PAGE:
Study Criminology at University of Roehampton to explore fascinating questions such as: What is justice? Who defines criminal behaviour? And, how can we reduce harm in society?
The BSc Criminology extended degree programme includes a foundation year, which will provide you with a sound introduction to key elements needed for studying Criminology at degree level. Our extended degree programme will provide you with a thorough and supportive academic preparation for study. The foundation year is carefully designed to build confidence in your abilities, develop essential academic and study skills, and provide you with the subject specific knowledge essential for success.
Criminology draws from a range of other disciplines including sociology, psychology and law. On this course you will study contemporary problems relating to the crime prevention, criminalization and social control.
Criminologists study crime, the criminal justice system and society’s response to the impact of criminal behaviour. You will develop a critical understanding of the operation of the criminal justice system and the relationship between punishments and crime prevention. Criminologists also analyse challenging problems relating to harmful behaviours in society and assess a range of solutions.
You will be taught by world-class tutors who have substantial experience working with offenders and prisoners and cases involving domestic violence, child abuse and youth crime. Areas of study include punishment and prisons, gang culture, the criminal justice system and legislations, serial killers and human trafficking.
We offer stimulating modules that will build your knowledge over three years of study. Recent examples have included ‘Becoming a Criminologist’ which will introduce you to the different ways to think about and analyse crime, ‘Youth Crime and Justice’ which will provide an insight into the regulation, control and punishment of young people in society, and ‘Contemporary Issues in Criminology’ which will examine issues in criminology and social control and touches on issues such as mass incarceration, war crimes, terrorism and anti-terrorism.
You will become an independent, critical thinker with the skills to analyse official and popular conceptions of crime. You will learn how to effectively use theory and evidence to solve problems, how to design research projects and ways to challenge current key ethical, political, and moral questions about crime and justice.
The skills you will develop on this course will equip you for a successful career in a wide range of occupations.
During the foundation year, you will take modules in English and Maths which will develop your core academic and study skills. The syllabus includes a year-long module relevant to your chosen degree subject. This will provide you with a subject specific knowledge in Social Sciences which is essential for success in your degree.
In year one, you will develop a strong foundation in Criminology. You will learn about the different theories relating to crime, examine the history of the criminal justice system, and undertake your own criminological study and research. You will develop your skills in research, writing, and presentation by drawing upon the expertise of our teaching community, who will provide constructive feedback on your progress throughout the year.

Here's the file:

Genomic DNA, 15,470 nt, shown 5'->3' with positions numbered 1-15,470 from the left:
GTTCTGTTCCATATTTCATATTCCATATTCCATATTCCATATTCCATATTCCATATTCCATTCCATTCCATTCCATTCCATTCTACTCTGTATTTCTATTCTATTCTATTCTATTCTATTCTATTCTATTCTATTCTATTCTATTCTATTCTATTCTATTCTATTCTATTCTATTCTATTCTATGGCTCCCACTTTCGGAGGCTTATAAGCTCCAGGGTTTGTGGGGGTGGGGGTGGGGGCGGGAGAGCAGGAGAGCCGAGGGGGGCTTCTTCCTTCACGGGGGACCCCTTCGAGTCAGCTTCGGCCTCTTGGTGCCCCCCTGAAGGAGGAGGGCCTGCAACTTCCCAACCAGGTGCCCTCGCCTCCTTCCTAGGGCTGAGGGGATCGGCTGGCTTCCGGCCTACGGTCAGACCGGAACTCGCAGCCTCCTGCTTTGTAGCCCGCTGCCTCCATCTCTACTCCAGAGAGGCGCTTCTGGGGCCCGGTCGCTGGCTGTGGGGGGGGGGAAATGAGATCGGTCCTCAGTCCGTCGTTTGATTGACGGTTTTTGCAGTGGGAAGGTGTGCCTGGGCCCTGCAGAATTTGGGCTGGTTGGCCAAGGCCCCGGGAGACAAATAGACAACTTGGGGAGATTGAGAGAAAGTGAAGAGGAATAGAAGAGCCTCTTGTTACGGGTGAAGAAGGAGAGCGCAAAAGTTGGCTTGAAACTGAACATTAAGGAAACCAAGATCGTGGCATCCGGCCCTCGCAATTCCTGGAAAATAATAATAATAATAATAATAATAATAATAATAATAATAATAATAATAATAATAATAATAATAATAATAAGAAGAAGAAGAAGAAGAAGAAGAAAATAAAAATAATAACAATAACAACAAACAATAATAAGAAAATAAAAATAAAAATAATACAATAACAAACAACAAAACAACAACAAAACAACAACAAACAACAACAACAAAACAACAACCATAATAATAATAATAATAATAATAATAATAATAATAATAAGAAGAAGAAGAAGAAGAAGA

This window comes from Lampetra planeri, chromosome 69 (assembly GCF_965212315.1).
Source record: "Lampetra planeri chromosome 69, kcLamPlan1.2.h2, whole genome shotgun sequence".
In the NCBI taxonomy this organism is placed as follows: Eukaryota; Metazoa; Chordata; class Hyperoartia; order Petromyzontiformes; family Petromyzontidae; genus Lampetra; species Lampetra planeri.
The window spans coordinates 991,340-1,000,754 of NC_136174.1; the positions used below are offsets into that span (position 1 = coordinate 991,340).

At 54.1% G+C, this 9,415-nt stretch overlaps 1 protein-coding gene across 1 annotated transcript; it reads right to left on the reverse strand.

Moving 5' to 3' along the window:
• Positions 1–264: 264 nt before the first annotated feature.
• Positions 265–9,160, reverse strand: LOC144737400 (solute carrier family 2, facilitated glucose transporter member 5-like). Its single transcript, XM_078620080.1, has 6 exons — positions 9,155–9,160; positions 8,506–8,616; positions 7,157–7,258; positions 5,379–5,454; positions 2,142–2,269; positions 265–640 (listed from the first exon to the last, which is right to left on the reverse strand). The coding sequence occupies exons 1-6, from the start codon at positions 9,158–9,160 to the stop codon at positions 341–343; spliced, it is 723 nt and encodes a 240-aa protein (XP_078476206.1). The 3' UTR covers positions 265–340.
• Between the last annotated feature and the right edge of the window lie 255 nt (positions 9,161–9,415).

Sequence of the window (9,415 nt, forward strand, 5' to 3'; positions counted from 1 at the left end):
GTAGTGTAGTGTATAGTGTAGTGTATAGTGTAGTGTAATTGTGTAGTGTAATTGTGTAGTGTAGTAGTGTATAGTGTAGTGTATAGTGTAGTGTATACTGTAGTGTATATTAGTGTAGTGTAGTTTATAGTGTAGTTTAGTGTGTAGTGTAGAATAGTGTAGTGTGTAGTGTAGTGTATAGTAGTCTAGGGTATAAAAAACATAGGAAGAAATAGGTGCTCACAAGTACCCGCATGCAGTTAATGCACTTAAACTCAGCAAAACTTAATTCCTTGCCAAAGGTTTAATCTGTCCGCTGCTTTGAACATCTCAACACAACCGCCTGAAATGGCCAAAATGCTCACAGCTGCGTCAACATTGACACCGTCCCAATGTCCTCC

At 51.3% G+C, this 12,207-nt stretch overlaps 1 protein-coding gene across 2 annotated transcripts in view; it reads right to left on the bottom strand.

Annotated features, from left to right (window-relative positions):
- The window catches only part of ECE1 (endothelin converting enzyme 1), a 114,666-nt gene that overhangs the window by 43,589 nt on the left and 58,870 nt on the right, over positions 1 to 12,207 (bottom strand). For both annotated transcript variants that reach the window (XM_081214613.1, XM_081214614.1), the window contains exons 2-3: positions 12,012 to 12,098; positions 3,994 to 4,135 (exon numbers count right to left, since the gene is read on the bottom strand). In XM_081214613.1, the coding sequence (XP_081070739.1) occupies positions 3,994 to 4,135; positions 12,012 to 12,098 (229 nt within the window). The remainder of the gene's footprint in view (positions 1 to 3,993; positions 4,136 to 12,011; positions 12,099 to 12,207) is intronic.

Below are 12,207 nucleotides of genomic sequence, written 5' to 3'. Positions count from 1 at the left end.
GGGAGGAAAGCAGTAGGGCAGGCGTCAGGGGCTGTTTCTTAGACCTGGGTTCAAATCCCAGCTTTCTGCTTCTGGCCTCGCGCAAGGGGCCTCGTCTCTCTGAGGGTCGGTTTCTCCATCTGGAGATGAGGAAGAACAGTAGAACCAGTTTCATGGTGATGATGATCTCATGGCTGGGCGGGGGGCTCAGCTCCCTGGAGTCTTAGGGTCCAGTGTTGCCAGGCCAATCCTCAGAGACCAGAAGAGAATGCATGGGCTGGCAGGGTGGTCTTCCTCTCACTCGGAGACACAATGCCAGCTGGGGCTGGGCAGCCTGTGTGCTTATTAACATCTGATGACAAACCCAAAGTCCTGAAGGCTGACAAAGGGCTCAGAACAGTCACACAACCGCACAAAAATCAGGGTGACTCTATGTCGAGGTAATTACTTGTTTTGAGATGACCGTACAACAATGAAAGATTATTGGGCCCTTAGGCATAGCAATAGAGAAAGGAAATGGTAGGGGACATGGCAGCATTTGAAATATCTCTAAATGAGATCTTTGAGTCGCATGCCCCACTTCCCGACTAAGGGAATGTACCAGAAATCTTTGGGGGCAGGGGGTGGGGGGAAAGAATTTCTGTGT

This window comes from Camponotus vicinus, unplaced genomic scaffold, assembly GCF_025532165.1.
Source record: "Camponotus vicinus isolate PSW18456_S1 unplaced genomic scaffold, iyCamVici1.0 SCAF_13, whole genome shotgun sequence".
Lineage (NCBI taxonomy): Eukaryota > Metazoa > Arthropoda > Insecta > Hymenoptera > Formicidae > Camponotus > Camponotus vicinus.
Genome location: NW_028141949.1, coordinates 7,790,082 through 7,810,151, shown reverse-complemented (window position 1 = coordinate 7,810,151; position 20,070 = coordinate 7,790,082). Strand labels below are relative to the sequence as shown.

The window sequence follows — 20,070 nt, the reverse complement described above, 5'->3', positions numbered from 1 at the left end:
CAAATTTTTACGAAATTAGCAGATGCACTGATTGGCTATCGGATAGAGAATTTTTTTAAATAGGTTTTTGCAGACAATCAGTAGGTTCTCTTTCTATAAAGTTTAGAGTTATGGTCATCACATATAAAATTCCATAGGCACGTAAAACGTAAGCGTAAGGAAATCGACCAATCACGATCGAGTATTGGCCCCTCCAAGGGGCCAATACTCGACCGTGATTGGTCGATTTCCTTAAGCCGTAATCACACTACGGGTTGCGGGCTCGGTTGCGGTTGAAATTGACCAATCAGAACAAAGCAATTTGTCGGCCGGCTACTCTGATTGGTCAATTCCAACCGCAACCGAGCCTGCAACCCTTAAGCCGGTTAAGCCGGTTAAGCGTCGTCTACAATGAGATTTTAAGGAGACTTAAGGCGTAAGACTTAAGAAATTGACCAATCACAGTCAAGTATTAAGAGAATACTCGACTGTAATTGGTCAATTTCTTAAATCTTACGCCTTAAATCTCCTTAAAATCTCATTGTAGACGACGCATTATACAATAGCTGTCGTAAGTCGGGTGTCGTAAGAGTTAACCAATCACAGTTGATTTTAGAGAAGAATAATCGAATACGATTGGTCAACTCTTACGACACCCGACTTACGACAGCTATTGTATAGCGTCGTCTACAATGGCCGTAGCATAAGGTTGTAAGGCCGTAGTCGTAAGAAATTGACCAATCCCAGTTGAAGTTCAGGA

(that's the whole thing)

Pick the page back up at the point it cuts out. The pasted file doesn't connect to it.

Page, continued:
In year two, you will build your knowledge by exploring the ways crime theory can be applied in the study of criminal justice and contemporary issues in crime control. Specialist Criminology modules have recently covered topics as varied as Race and Criminal Justice; Youth Crime and Justice; Victims of Crime and Criminal Justice and Domestic Violence.
In your final year, you will choose from a flexible range of module options to tailor your degree to your own interests. There is an opportunity to carry out an independent research project in a diverse range of areas. Criminology module options have recently included Gender, Violence and Human Rights; Prisons and Punishment; Crime, Culture and the City; Children, Psychology and Criminal Justice; Crimes of the Powerful; Transnational Policing; Drug Use and Policy and Placement Learning in Criminology.
Here are examples of the modules we currently offer:
Victims of Crime
Crimes of the Powerful
Race and Criminal Justice
Youth Crime and Justice
Criminal Justice and Domestic Violence
Contemporary Debates in Policing
Placement Learning in Criminology
Crime and Punishment in England 1750-1900
Contemporary Urban Life
Sociological Research Methods
Media in Contemporary Society
Sociology of Childhood
Sociology and Anthropology of Human Rights
Punishment and Prisons
Gender, Violence & Human Rights
Placement Learning in Criminology
Drug Use and Policy
Crime, Culture & the City
The Biology and Psychology of Alcohol Misuse
Criminal and Forensic Psychology
Sociology of Death
International Human Rights and Criminal Law
Problems in Social Theory
Global Justice, Security and Society
Gender, Sexuality and Human Rights
Independant Study: Special Ethnographic Project
Compulsory and Required modules
Compulsory and/or required modules may change when we review and update programmes. Above is a list of modules offered this academic year.
Optional modules, when offered as part of a programme, may vary from year to year and are subject to viability.
"My course has allowed me to research my areas of interest such as criminology, crime and justice. This helped me to decide my future career path - Law."
Felicity Last, BA combined honors Criminology and Psychology
*In the Complete University Guide 2018, Roehampton is the highest-ranked modern university in London. Modern, or new, universities are defined as those granted university status post-1992.
BSc Single Honours
BSc Combined Honours
Single or Combined honours
4 years (full-time)